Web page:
Common as Dirt
Some kinds of rocks are hard to get to know personally. Not so with chert. If your tire has ever been punctured by a chert sliver on an Ozark road, or if your air mattress has ever gone flat while camping on a gravel bar, you know what I mean.
Chert, also known as flint, is one of the most abundant rocks in Missouri, and is composed of one of the most common minerals on earth. In fact, in much of Missouri you could say that chert is "common as dirt."
Chert is a hard, fine-grained rock made up mostly of the mineral silica (SiO2). Silica itself contains the elements silicon and oxygen, two of the most abundant elements on earth. Silica is also the main ingredient in glass, obsidian, quartz, many kinds of sand and computer chips. It is a lesser component of numerous other rocks and minerals. Chert and flint are generic names for this siliceous rock, which comes in many colors and patterns.
Missouri chert is usually white, gray or tan, but almost any color is possible, depending on chemical variations in the stone and the details of its formation. Certain colors have their own special names. Jasper, for example, is reddish, orange or yellow chert. Agate is banded in many colors and is sometimes translucent, making it a favorite for jewelry and crafts. The Missouri General Assembly chose mozarkite, an attractive chert with a banded pattern of red, pink and gray, to be our state rock.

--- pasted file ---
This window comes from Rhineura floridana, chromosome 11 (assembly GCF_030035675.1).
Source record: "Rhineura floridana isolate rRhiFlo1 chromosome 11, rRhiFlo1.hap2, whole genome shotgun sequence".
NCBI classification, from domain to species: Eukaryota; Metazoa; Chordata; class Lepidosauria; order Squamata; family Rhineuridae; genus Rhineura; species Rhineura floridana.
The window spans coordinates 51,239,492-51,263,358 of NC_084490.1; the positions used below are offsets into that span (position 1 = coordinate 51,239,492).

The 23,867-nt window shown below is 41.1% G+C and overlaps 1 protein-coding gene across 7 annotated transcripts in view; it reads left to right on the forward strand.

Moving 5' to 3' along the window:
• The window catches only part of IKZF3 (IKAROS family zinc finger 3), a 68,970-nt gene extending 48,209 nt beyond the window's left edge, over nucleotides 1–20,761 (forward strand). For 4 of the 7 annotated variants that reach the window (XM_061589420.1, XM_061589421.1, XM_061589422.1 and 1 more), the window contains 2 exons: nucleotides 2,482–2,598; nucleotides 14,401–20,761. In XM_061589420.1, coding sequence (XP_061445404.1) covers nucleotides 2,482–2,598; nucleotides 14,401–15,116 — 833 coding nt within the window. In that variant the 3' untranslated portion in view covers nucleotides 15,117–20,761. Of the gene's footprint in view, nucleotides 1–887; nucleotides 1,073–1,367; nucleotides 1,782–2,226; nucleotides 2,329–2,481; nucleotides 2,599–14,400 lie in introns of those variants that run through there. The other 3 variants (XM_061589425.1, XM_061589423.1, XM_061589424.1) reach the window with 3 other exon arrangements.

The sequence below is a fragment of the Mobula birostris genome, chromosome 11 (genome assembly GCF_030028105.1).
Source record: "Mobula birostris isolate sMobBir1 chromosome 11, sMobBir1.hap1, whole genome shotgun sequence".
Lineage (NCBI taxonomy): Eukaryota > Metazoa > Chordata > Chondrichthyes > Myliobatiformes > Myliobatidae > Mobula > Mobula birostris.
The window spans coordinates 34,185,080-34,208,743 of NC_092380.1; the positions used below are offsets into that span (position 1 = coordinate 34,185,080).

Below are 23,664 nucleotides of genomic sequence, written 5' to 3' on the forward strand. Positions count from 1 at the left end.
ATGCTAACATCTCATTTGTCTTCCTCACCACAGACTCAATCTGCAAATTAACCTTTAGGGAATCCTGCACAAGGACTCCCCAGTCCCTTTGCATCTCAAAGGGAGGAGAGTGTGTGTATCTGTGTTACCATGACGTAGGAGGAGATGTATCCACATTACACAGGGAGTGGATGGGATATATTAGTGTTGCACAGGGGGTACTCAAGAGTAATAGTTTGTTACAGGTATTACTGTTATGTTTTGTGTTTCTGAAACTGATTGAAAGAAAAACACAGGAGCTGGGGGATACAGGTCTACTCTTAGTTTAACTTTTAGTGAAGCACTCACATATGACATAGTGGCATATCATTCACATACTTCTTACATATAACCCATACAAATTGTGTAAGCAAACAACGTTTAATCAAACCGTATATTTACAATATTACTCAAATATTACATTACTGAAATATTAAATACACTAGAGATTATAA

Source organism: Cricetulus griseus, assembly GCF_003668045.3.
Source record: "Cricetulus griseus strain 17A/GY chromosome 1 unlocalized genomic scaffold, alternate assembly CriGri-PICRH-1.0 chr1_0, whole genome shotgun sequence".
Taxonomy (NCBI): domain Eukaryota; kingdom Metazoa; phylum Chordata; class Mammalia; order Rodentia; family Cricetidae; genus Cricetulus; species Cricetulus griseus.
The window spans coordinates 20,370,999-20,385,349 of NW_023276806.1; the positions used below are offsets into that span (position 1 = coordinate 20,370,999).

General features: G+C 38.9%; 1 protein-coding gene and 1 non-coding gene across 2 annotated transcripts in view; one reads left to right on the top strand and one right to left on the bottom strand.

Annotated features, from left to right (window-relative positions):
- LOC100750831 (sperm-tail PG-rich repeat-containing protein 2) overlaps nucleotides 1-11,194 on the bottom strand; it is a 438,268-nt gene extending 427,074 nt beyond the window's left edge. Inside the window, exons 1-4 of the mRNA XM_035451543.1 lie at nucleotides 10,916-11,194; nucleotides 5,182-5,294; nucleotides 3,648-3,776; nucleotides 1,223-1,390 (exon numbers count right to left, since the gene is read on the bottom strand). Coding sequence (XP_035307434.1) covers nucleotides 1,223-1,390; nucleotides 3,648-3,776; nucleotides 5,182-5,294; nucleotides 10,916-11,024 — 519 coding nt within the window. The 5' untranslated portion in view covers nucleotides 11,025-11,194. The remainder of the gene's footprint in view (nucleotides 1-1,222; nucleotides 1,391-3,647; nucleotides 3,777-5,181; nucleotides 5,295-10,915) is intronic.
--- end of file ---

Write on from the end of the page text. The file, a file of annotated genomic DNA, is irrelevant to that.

Most of Missouri is underlain by carbonate rocks-limestones and dolomites-that formed from sediments on the bottoms of ancient seas. This is the thick, layered rock we see along road cuts and river bluffs. Chert is associated with almost every type of limestone and dolomite in Missouri. It appears as globular-shaped "nodules" and "beads," and in pockets and veins of various sizes and shapes interbedded with the limestone.
Geologists are unsure exactly how the chert formed in the limestone. Two possibilities are that oceans deposited silica along with the calcium carbonate shells of marine life, and the chert formed into sedimentary rock along with limestone. Another theory holds that chert formed later, when silica-rich ground water permeated spaces in the limestone. Whatever its origin, chert exists in limestone, and chert nodules, veins and layers are easy to see in road cuts through chert-bearing carbonate rocks.
Chert is glasslike in its hardness and in its ability to withstand weathering.